“Just how close can we get to where the terrorists have been holed up?” Schwartz asks.
“The FBI and police have cordoned off the area and they’ve restricted airspace above it,” Miller responds. “We’re headed in that direction now. But we can only....”
Then a bright white dome appears on the ground before the camera and expands until it overwhelms the video of downtown Indianapolis. There’s a buzzing electric noise where Miller’s voice used to be. The camera goes to static.
The feed returns to the TV news studio and Schwartz explains to viewers that they’ve lost contact. Innocently, he expects it’s just a technical error with “chopper nine” and cautions the audience “against over-concern.” But then the news anchor hears a boom and looks up in fright.
“Oh my God,” he says before we lose sight of his own broadcast, and the video ends.
Just who were the imaginary terrorists in the Mighty Derringer scenario? Bad guys from the fake country of Montrev, a stand-in for Mexico, according to historian Jeffrey Richelson, author of the book Defusing Armageddon: Inside NEST, America’s Secret Nuclear Bomb Squad. The terrorist ringleader even got a name: Gooch.
What happened after the nuclear bomb went off in Indianapolis during this fake storyline? There are a lot of unanswered questions about the exercise that still haven’t been declassified. But we do know real radioactive material was hidden around Indianapolis in order to give the teams something authentic to look for during their exercise, according to Richelson’s research. Not only that, an Energy Department test site was chosen as one of the main locations of the exercise so that actual explosions could be part of the exercises. There’s no indication the explosions were nuclear in nature, especially since above-ground tests stopped in the 1960s, but it’s wild to think about any large explosions being tied to what amounts to government agency play-acting.
While the Mighty Derringer exercise was focused on downtown Indianapolis, the two main planning stations for the drills were just outside the city in Camp Atterbury and in Nevada at Area A-25, a Department of Energy test site, as Richelson explained in a blog post from 2012. A national security expert, he obtained fascinating documents about the Mighty Derringer exercises before he died, though they paint an incomplete picture. You can read them at the National Security Archive. He never did get his hands on this fake newscast used to simulate the nuclear explosion in Indianapolis, though. Or, if he ever did, he never shared it with anyone online.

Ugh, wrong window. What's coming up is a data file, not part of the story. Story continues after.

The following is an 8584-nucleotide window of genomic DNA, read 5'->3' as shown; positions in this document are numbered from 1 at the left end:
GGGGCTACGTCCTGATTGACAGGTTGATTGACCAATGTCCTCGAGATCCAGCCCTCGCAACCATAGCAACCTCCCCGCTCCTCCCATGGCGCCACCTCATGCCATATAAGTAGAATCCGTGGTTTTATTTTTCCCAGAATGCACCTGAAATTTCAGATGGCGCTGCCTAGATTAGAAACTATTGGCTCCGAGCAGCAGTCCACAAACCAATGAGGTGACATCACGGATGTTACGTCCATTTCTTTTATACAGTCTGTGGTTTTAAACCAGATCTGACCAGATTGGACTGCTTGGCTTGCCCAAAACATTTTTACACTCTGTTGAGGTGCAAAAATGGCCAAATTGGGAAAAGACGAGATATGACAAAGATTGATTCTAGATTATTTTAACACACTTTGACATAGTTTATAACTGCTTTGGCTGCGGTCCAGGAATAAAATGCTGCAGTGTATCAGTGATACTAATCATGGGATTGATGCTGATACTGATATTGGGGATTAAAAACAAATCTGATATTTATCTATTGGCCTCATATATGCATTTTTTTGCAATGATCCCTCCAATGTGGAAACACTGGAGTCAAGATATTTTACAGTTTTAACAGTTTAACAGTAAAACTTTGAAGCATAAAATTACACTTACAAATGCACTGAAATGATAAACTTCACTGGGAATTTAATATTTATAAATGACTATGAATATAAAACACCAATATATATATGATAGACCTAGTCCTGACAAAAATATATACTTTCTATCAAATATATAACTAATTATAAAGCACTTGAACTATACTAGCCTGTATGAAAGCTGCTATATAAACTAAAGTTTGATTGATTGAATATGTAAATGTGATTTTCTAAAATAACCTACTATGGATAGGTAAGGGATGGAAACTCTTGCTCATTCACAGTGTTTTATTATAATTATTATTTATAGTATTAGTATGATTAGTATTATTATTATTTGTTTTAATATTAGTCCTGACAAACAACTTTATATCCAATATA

The Mighty Derringer exercise was a success, based on documents Richelson was able to obtain through FOIA requests. But the documents he did receive still only give us a limited view of the drills all these decades later. There were also plenty of difficulties with coordinating such a large number of government agencies and the “hundreds and hundreds” of people who took part, according to Richelson’s book which quotes former NEST official Alan Mode.
We do, however, have an official look at what Indianapolis under nuclear attack might look like, thanks to a fake newscast produced by the U.S. government and the Freedom of Information Act. This imaginary scenario from 1986 might begin to feel a little too fresh for comfort if the U.S. and Russia don’t cool tensions quickly over the war in Ukraine. Given President Joe Biden’s latest comments about regime change in Russia and President Vladimir Putin’s cryptic threats about going nuclear, we might need to rely on expertise of NEST and the lessons learned from Mighty Derringer sooner rather than later.